November 30, 2017
November 30, 2017
The centerpiece of the House and Senate tax plans is a major tax cut for profitable corporations that the American public does not want, and that will overwhelmingly benefit a small number of wealthy investors living in traditionally “blue” states. New ITEP research shows that poorer states such as West Virginia, Oklahoma, Alabama, and Tennessee would be largely left behind by a corporate tax cut, while the lion’s share of the benefits would remain with a relatively small number of wealthy investors who tend to be concentrated in larger cities near the nation’s coasts.
Under a bill that the Senate is expected to vote on very soon, corporations would receive an $89 billion tax cut in 2019 alone. That includes $58 billion going to U.S. households (mostly to well-off households) and another $31 billion going to foreign investors in American corporations. The House bill includes similarly dramatic cuts for profitable corporations.
These cuts are shockingly unpopular, as just 9 percent of Americans believe that corporations pay too much in taxes today. Even in more conservative states, such as Arizona, that figure stands at only 18 percent.
In an effort to chip away at the unpopularity of a deep corporate tax cut, the Trump Administration and Congressional leaders have been selling the cut as a boon for workers. But the best available research suggests that workers won’t receive more than one-fourth of the overall benefits from this change, and even in the most optimistic scenarios it will take many years for those gains to trickle down to American workers. (Wealthier shareholders, by contrast, can expect a near immediate windfall.)
Most Americans understand that a lucrative tax cut for corporations won’t benefit truck drivers in Arizona, longshoremen in Maine, or factory workers in Tennessee in any meaningful way. Recent surveys have found that just 20 percent of Americans think a corporate tax cut will lead to higher wages. And a surprising number of CEOs have been willing to admit that shareholders will reap the rewards.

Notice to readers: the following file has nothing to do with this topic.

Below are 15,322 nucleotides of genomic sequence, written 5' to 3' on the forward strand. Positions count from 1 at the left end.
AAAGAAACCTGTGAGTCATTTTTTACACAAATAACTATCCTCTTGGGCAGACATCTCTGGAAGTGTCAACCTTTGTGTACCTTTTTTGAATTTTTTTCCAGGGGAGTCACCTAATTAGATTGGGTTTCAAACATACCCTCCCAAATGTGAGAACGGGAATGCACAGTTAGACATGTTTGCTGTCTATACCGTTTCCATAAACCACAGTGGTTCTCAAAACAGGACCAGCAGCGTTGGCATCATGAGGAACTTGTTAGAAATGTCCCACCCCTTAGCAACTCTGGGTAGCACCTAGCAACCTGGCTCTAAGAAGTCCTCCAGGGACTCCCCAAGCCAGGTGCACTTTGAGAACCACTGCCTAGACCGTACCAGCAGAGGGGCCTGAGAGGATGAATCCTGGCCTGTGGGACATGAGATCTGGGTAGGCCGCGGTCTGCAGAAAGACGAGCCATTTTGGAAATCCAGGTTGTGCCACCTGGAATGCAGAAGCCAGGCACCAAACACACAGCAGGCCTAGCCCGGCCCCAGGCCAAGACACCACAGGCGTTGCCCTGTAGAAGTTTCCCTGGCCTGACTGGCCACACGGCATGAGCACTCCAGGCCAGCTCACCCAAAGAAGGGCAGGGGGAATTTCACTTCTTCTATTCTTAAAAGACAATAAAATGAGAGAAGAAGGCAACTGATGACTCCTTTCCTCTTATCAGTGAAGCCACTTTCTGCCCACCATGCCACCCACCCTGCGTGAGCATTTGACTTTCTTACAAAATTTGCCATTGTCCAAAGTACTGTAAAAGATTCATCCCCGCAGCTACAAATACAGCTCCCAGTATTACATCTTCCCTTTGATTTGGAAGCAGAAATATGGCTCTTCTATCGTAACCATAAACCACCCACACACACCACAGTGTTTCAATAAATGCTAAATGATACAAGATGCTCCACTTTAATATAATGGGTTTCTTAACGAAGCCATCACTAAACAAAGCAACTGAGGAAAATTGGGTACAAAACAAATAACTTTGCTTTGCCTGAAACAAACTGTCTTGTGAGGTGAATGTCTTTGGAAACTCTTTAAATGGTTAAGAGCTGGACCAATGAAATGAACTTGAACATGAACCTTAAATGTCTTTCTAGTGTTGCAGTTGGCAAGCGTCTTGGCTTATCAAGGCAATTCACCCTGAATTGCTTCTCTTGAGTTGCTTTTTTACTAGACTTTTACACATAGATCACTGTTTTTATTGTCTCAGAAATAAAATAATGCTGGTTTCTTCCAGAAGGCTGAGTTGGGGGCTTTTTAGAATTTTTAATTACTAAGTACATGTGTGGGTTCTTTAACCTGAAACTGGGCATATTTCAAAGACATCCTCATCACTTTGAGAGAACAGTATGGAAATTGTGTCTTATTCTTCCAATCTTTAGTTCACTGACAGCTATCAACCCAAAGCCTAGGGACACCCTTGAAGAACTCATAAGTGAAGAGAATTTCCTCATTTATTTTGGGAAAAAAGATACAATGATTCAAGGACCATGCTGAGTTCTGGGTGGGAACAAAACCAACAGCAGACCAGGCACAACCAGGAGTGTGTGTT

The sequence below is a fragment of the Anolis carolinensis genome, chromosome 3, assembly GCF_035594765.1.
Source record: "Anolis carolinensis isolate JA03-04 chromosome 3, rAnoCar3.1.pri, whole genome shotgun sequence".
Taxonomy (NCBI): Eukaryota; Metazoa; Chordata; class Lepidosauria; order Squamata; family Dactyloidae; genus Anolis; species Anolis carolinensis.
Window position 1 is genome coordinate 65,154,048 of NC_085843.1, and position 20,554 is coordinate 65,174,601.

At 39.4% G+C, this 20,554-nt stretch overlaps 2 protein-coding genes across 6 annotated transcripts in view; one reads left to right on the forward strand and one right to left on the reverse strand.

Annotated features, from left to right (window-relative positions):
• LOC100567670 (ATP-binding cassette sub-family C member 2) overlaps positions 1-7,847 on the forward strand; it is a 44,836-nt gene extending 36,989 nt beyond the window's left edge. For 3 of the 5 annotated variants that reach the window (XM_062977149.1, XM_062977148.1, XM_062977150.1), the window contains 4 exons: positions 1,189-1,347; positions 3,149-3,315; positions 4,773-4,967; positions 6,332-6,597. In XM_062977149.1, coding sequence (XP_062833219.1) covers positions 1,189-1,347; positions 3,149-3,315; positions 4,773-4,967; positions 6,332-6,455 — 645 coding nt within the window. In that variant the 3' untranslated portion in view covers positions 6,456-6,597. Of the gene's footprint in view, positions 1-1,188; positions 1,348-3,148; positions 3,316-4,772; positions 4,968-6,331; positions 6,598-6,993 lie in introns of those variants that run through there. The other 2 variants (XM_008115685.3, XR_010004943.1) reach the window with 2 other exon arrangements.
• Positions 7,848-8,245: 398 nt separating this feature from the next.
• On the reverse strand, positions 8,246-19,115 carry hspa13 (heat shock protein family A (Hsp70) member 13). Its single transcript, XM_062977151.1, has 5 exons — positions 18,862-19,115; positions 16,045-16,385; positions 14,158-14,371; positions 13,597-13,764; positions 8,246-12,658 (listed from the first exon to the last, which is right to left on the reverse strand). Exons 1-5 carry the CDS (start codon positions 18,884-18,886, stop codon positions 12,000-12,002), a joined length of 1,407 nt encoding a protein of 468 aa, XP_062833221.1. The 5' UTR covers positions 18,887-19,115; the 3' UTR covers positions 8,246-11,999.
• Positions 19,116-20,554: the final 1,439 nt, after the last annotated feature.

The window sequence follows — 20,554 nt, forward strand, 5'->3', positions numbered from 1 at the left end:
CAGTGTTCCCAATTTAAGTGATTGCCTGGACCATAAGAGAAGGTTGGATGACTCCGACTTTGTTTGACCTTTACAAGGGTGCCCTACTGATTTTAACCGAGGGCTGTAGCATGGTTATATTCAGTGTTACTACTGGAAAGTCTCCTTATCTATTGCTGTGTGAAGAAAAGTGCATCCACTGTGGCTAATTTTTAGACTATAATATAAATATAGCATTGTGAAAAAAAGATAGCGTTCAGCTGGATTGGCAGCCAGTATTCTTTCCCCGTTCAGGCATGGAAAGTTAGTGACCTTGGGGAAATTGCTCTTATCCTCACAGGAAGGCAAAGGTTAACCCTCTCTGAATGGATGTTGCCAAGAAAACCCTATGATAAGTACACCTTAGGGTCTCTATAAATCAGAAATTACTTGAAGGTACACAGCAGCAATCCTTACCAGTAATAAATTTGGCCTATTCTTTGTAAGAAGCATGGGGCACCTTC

When most of the benefits remain with shareholders, as opposed to trickling down to American workers, that impacts the geographic distribution of a corporate tax cut in a big way.
For starters, foreign investors own about 35 percent of US stocks, so more than one-third of any benefit that remains with investors will be sent outside of the country’s borders.
Of the remaining share going to investors, much of the gain will be enjoyed by very-high-income investors living in places like Silicon Valley, Boston, New York City, and the Connecticut suburbs. These four states (California, Massachusetts, New York, and Connecticut) would receive larger benefits from a corporate tax cut than any other state, when measured relative to their number of households.
But those benefits would not be broadly shared. ITEP estimates that in 2027, 56 percent of New York’s corporate tax cut share, for instance, would go to just the top 1 percent of New Yorkers—even under the assumption that New York workers get one-fourth of the benefit. In both Connecticut and Massachusetts, the top 1 percent of earners would enjoy 52 percent of the benefit, while in California they would receive 46 percent.
At the other end of the spectrum, West Virginia would receive less benefit from a corporate tax cut than any other state, followed next by Oklahoma and North Dakota. Ironically, some of the biggest proponents of a corporate tax cut represent states with relatively low investment incomes and therefore little to gain from such a cut. Given this reality, and the overwhelming public opposition to a corporate tax cut, it’s a fair question whether the members of Congress pushing for a deep corporate tax reduction have the best interest of their constituents in mind.